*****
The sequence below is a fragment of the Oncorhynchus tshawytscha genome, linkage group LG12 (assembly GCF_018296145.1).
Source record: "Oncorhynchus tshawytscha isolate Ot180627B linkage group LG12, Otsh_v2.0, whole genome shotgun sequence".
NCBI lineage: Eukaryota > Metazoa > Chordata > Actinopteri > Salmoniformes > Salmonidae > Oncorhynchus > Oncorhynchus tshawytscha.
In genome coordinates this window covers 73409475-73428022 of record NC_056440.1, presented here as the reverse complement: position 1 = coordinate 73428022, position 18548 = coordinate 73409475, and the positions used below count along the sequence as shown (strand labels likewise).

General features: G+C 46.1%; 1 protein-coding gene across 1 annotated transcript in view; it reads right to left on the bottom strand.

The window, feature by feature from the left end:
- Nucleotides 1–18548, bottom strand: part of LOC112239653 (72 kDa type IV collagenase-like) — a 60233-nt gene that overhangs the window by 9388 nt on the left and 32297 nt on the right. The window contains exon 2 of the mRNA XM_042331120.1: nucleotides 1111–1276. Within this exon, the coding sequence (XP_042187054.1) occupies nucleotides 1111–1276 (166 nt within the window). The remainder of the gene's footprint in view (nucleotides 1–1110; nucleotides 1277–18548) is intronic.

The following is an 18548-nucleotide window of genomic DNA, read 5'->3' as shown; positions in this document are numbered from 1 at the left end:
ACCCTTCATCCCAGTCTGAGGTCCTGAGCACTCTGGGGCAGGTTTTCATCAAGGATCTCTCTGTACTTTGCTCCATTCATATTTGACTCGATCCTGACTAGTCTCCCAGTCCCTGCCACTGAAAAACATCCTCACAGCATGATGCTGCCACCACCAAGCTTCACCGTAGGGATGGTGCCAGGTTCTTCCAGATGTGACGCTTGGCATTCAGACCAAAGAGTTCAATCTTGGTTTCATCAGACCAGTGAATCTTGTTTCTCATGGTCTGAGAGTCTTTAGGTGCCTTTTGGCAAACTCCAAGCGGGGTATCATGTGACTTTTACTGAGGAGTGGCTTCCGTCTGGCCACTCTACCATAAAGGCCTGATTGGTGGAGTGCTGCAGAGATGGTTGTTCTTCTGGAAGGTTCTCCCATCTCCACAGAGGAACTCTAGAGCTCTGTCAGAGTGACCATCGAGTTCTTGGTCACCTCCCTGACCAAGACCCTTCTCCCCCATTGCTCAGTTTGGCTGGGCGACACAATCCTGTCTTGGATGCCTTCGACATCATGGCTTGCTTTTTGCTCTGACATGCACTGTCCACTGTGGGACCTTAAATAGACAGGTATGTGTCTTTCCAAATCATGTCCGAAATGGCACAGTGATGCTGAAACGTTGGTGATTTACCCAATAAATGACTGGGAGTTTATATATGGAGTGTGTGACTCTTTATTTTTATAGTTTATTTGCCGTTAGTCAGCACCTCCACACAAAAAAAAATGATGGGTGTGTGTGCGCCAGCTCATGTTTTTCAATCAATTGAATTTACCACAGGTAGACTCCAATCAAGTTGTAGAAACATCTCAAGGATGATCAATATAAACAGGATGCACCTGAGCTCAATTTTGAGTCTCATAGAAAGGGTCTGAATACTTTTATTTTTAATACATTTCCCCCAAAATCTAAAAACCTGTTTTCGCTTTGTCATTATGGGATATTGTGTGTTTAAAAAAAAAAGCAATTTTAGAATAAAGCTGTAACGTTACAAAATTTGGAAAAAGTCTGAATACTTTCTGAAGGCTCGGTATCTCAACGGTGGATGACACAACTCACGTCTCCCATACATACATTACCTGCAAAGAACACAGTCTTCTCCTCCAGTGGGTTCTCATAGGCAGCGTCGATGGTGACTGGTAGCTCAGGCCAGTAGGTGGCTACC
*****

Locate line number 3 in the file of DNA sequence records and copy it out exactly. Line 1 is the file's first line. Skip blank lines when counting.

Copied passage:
NCBI lineage: Eukaryota > Metazoa > Chordata > Actinopteri > Salmoniformes > Salmonidae > Oncorhynchus > Oncorhynchus tshawytscha.